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Service Persona’s not your brand

June 13, 2019 - Practitioner Marketing - , , , ,
By: Chris Riley

Content marketing can be cut and dried. You can create content about yourself for the purpose of self-promotion. Or you can create content for SEO, serving clicks simply for the purpose of traffic versus providing content that imparts value. Both of these are valid, and nice because they are clearly measurable. But organizations that have leveraged content marketing to boost credibility provide value to the market. They are focused on being a destination for target personas, and that approach has long-term content marketing value that far exceeds quick hits. Content marketing should be architected around personas, not your brand.

The “practitioner” part of practitioner content marketing, a core offering of Fixate, implies something very important. It implies individuals with specific skill sets and personalities — otherwise known as personas.

General content marketing is usually impersonal. Its architecture is based on intuiting what will drive clicks and downloads. However, because this strategy is based on keyword research, and assumptions do not always align with the expectations of the target consumer, you will get the clicks, but the value of those clicks is really low.

While the long-tail value of true practitioner content marketing might be frustrating to some, its impact is far greater than showing off pretty graphs with numbers behind them that have low to no value. By engaging in a persona-driven content marketing strategy, your brand establishes a relationship with the market, and encourages repeat visitors to your blog or assets (instead of single-click visitors who are often disappointed, and are discouraged from coming back). Long-term does far better with organic search traffic generation than a single keyword-targeted post.

Do you really know who they are?

The biggest challenge is really knowing your persona. A lot of organizations get stuck in clearly defining their target market, defining too many personas, or defining a persona that will be interesting but will never pay money. For example, a large enterprise vendor in IT that wants to get into DevOps might incorrectly identify the cloud-native developer as someone who is transitioning from traditional IT to being a developer. This example is a real one we have seen, and the resulting content was a conflicted mess that tried to fit traditional IT language into cloud-native modern development concepts.

Similarly, a company whose solution is relevant for IT, DevOps, and developers might try to produce content that attempts to satisfy all personas in every piece, versus creating clear content boundaries for each persona. Companies can get excited about the amount of enthusiasm and traffic that developers or makers can bring to a site, not realizing that focusing on these personas usually results in a lot of trials, but no money.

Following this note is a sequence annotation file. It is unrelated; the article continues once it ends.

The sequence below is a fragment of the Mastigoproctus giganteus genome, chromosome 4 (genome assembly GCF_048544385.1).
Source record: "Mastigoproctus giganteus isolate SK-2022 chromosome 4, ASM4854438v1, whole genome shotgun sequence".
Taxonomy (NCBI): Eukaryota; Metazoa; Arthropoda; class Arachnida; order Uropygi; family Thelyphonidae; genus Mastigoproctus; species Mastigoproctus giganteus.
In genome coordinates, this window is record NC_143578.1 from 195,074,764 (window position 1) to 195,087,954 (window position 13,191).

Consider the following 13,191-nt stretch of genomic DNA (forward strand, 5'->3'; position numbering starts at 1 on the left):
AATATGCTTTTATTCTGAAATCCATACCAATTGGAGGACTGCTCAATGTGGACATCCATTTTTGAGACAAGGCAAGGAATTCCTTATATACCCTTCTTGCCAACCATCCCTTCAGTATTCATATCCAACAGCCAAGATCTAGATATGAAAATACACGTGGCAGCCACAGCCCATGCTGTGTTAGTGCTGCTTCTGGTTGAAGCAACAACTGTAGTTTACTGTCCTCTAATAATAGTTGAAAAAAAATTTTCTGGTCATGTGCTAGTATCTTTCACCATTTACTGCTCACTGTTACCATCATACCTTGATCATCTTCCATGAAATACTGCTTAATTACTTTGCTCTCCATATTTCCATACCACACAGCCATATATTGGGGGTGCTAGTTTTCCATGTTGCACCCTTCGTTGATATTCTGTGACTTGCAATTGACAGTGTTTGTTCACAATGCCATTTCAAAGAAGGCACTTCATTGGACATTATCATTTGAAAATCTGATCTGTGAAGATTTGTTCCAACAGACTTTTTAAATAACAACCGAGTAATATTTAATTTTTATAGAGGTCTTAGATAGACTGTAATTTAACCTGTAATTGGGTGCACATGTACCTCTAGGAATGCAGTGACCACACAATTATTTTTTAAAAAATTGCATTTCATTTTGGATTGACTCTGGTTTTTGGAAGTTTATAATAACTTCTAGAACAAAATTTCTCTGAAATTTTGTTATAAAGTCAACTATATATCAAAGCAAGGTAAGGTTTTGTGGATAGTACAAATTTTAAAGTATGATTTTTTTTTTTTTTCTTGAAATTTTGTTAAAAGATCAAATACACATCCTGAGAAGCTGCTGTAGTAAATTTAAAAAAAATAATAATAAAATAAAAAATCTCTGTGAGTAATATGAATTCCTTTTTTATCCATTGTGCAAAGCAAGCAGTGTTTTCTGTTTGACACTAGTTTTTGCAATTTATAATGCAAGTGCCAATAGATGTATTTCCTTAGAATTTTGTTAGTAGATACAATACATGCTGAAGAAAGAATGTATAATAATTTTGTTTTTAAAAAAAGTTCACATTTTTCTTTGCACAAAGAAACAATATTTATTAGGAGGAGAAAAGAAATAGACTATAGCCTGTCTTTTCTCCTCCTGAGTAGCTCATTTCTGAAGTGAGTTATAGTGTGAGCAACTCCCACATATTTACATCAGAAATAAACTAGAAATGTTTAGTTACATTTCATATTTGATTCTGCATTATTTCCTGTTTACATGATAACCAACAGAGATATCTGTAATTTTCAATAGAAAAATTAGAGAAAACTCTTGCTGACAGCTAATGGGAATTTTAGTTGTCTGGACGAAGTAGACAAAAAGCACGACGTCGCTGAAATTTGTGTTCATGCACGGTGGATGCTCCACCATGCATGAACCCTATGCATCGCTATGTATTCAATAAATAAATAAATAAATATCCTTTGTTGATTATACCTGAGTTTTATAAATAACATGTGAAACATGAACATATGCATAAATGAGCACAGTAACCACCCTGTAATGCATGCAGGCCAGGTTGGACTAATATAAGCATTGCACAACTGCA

Persona development is not a trivial activity. It can’t happen in a silo, and for technical audiences, it’s almost always more nuanced than you think. But once you have your persona, something very exciting can happen when you start to build out your content strategy.

Each persona will have a favorite type of content (assets, blogs, reviews, tutorials, etc). Figure out what type of content your target persona(s) prefers. Each persona will also have interests that are indirectly related to your product. For example, if you are a log analysis vendor going after the DevOps persona, that persona is also interested in infrastructure, release automation, and public cloud. The exciting part about this is that you can write about those topics and still get the same audience. You become guilty by association, which is a much more sticky brand awareness activity then talking directly and only about what your product does. It’s also more fun for would-be contributors, because they want to talk about things related to the DevOps ecosystem, and not always about you.

Persona-based content marketing, in my experience, is the most powerful approach to creating content. For some organizations, it’s uncomfortable because the metrics are not as clear, and getting quick wins is not as easy. Persona-based content marketing needs to be measured by organic traffic numbers, and share of conversation/voice impact over time.

In technical markets, marketing teams that are brave and bold in their content marketing strategies, and that focus on long term high-value gains will always come out ahead of vanity metrics and content marketing that provides little value.


Chris Riley (@HoardingInfo) is a technologist who has spent 12 years helping organizations transition from traditional development practices to a modern set of culture, processes and tooling. In addition to being a research analyst, he is an O’Reilly author, regular speaker, and subject matter expert in the areas of DevOps strategy and culture. Chris believes the biggest challenges faced in the tech market are not tools, but rather people and planning.

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